In a recent blog entry, I discussed American's corporate restructuring efforts and applauded the carrier for making a good-faith effort to reinvent itself without resorting to a bankruptcy filing.
Proving just how tough it is to do well by doing good, the architect of American's survival plan, Gerard Arpey, has reportedly run afoul of the unions he was trying so hard to make nice with.
At issue is Arpey's 23-percent pay raise and stock-related compensation. By industry standards, Arpey is paid modestly. And he showed symbolic solidarity with employees whose salaries have been slashed by foregoing raises in 2004 and 2005. But in the eyes of American's pilots union, Arpey has compromised his commitment to the "Pull Together/Win Together" program of sacrifice shared between management and labor.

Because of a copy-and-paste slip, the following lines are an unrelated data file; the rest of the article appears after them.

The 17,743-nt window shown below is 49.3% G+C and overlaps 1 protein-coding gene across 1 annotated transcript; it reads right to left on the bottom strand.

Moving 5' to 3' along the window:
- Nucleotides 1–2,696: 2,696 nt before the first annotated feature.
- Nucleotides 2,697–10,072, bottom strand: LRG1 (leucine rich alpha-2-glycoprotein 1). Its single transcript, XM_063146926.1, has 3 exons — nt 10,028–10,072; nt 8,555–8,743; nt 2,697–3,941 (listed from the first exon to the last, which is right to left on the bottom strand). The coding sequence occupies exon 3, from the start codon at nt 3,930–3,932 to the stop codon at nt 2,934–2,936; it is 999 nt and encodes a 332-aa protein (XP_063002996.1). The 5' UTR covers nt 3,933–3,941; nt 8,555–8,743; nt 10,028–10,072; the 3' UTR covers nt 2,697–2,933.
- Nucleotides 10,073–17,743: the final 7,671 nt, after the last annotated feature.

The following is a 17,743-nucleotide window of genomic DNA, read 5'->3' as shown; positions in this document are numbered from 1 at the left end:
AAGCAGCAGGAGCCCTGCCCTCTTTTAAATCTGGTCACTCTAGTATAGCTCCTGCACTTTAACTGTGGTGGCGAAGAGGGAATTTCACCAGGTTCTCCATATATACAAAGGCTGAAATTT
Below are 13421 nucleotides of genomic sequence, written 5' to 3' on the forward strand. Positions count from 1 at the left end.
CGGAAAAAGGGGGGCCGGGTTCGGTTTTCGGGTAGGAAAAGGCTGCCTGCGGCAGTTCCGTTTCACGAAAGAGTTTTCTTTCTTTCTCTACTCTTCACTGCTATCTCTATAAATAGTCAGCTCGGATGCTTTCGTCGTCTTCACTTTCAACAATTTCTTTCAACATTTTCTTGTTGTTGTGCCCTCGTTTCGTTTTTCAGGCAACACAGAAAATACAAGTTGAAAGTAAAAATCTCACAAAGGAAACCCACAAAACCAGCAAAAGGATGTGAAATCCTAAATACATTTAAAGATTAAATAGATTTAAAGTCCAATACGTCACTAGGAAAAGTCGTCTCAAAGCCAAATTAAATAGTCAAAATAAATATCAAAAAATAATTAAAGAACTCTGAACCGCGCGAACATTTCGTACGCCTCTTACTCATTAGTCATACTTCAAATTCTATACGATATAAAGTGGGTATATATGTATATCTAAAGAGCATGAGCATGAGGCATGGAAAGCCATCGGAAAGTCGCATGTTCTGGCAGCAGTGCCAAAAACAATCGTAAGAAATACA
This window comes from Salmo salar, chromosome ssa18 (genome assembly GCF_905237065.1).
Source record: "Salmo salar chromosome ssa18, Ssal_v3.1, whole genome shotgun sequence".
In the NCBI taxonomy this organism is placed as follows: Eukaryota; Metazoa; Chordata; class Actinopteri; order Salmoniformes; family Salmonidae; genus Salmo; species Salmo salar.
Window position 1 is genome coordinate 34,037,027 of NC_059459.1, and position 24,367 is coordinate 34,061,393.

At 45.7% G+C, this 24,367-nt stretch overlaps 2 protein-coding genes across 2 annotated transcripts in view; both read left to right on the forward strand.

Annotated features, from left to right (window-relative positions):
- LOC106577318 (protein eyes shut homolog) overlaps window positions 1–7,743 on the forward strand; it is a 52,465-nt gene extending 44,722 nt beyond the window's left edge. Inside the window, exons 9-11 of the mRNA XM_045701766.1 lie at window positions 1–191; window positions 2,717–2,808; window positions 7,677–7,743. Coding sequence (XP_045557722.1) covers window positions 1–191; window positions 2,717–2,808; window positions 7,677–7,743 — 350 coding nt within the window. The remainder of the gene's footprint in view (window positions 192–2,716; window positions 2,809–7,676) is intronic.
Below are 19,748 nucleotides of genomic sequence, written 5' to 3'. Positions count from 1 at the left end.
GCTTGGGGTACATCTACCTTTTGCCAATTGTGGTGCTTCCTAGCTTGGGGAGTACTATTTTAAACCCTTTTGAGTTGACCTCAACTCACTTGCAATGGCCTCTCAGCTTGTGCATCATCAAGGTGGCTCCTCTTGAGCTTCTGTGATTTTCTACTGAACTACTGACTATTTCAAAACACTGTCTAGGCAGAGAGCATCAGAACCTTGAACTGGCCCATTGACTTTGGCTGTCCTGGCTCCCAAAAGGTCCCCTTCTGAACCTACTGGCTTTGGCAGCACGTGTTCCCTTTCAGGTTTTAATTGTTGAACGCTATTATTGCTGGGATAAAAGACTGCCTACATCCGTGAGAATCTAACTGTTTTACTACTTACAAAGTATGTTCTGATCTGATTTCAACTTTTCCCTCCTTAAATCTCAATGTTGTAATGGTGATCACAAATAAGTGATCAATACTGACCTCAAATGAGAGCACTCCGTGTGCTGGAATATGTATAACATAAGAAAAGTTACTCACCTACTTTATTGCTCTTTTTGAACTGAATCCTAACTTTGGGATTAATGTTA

According to a union spokesperson, "Despite their protests to the contrary, senior management abandoned 'Pull Together/Win Together' when they succumbed to temptation and rewarded themselves ahead of everyone else who made American Airlines' recovery possible."
Employees are understandably outraged to find their leaders richly rewarded when their own fortunes have been ravaged. Corporations need highly competent executives, like Arpey, and must pay market rates to hire and retain them. So friction is inevitable.
In a service industry, where customer service levels directly reflect the morale of front-line employees, the company with the least friction wins.